Turbo boost for PA

WA College of Agriculture, Morawa Year 12 student Jessica McVee from Gingin, sowing lupins for season 2003.

THE GROWING Precision Agriculture (PA) movement received a significant boost with the GRDC's recent announcement of new and wide-ranging R&D investments totalling more than $5 million over five years.

To recap for those growers who are still wondering what PA has to offer: graingrowing soils vary across paddocks but the general practice to date has been to manage these as though variations do not exist - for example, by applying consistent fertiliser or seeding rates across paddocks. PA has the potential to allow farmers to apply optimum levels of inputs to different areas within paddocks.

According to the GRDC's Sustainable Farming Systems Program Consultant, Phil Price, PA technology includes the use of tools such as:

  • crop yield monitors in harvesters which are linked to GPS equipment to pinpoint higher- and lower-yielding areas in paddocks
  • electromagnetic soil surveying equipment able to assist in the mapping of areas in paddocks where subsoil constraints to production, such as salinity, exist
  • soil surveys and tests to identify the causes of yield variations
  • computer equipment and software to produce maps showing higher- and lower-yielding zones and areas with different gross margins
  • variable-rate equipment such as seeders and sprayers able to apply different rates of inputs within paddocks.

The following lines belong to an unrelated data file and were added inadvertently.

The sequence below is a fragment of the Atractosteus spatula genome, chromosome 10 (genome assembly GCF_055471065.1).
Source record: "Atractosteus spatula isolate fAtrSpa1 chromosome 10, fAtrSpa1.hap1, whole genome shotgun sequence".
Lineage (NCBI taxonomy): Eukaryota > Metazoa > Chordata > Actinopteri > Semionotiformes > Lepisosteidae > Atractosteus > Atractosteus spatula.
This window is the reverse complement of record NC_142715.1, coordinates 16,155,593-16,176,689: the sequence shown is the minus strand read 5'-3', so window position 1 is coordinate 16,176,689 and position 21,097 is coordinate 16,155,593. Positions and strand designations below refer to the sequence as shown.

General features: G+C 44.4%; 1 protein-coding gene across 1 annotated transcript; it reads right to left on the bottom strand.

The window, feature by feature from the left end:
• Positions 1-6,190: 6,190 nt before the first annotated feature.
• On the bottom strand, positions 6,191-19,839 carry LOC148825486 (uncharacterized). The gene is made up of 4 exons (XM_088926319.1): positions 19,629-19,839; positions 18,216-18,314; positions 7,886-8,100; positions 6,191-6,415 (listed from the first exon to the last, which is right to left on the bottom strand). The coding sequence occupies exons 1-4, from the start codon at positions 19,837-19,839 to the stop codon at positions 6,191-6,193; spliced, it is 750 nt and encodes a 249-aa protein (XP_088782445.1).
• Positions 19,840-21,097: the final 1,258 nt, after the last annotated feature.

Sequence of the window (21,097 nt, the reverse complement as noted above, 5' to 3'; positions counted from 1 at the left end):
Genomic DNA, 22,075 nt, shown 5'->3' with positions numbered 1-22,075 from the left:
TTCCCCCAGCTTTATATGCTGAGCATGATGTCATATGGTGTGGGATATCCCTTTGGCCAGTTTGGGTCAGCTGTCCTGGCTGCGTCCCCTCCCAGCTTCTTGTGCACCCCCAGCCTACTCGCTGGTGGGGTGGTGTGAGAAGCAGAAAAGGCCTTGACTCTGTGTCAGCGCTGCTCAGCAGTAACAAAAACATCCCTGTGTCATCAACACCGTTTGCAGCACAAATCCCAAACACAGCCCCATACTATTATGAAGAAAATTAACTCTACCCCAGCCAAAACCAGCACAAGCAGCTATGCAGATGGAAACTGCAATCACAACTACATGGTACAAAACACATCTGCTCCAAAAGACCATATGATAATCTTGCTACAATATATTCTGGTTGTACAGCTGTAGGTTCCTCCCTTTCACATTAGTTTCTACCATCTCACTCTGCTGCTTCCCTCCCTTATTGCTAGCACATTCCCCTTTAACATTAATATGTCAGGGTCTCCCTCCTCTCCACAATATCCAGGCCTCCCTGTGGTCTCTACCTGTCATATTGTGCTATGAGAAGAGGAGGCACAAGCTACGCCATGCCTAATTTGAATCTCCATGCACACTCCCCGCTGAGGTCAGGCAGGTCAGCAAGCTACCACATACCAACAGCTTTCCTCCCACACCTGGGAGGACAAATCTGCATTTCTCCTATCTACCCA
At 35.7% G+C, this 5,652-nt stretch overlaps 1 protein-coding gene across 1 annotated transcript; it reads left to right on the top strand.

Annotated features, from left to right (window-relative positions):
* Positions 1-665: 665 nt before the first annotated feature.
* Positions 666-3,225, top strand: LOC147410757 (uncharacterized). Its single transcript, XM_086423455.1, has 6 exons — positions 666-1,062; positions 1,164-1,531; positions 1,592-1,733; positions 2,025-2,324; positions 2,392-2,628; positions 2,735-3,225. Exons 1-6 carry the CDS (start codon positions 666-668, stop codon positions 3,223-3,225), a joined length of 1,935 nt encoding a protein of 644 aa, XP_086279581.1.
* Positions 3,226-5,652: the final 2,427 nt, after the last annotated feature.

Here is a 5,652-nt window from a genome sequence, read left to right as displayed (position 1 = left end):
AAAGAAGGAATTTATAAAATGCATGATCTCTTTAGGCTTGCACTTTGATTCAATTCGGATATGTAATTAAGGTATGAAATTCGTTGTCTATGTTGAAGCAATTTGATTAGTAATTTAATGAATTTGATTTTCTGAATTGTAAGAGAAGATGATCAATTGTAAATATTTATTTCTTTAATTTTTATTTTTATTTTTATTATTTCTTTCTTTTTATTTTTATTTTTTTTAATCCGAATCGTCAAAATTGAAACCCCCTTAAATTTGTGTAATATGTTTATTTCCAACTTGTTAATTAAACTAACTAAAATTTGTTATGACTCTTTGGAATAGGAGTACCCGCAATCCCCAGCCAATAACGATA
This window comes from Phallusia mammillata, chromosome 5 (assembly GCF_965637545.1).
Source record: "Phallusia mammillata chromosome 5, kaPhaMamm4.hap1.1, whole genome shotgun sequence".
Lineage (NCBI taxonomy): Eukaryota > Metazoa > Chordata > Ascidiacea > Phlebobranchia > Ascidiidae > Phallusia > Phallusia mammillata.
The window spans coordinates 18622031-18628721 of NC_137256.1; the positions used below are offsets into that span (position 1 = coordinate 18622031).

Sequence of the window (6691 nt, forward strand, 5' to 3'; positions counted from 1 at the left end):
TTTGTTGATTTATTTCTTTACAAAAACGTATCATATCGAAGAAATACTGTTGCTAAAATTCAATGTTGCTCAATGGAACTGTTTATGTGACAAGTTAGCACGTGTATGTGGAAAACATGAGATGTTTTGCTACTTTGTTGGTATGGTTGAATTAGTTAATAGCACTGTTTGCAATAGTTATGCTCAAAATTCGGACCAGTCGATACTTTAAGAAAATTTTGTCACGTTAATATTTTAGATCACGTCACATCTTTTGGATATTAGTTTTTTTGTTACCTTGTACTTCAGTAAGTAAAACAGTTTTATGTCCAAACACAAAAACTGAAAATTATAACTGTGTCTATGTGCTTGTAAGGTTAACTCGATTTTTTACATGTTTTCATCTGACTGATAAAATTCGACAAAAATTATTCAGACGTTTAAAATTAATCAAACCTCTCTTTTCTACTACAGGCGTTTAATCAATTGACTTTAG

"Essentially PA technology enables farmers to better match land use with land capability," Dr Price said. "But it is a developing technology and the primary goal of the GRDC's investment initiative is to assist in this development so that practical PA systems are available to growers to improve profitability and environmental sustainability.

"The PA work fits in well with research into the nature and extent of subsoil constraints to production."

Dr Price said nine PA projects have been contracted or are under development across a geographical spread from Queensland to WA. Projects range from basic and applied research to training and development and encompass traditional grain-growing as well as controlled-traffic and raised-bed farming.

To date, the work is being carried out, with close involvement of farmers and farmer groups, by agencies including CSIRO Land and Water, Victorian Department of Natural Resources and Environment, CTF Projects Pty Ltd, and the Australian Centre for Precision Agriculture - University of Sydney.

Program 4 Contact: Dr Phil Price 02 62514669

Region North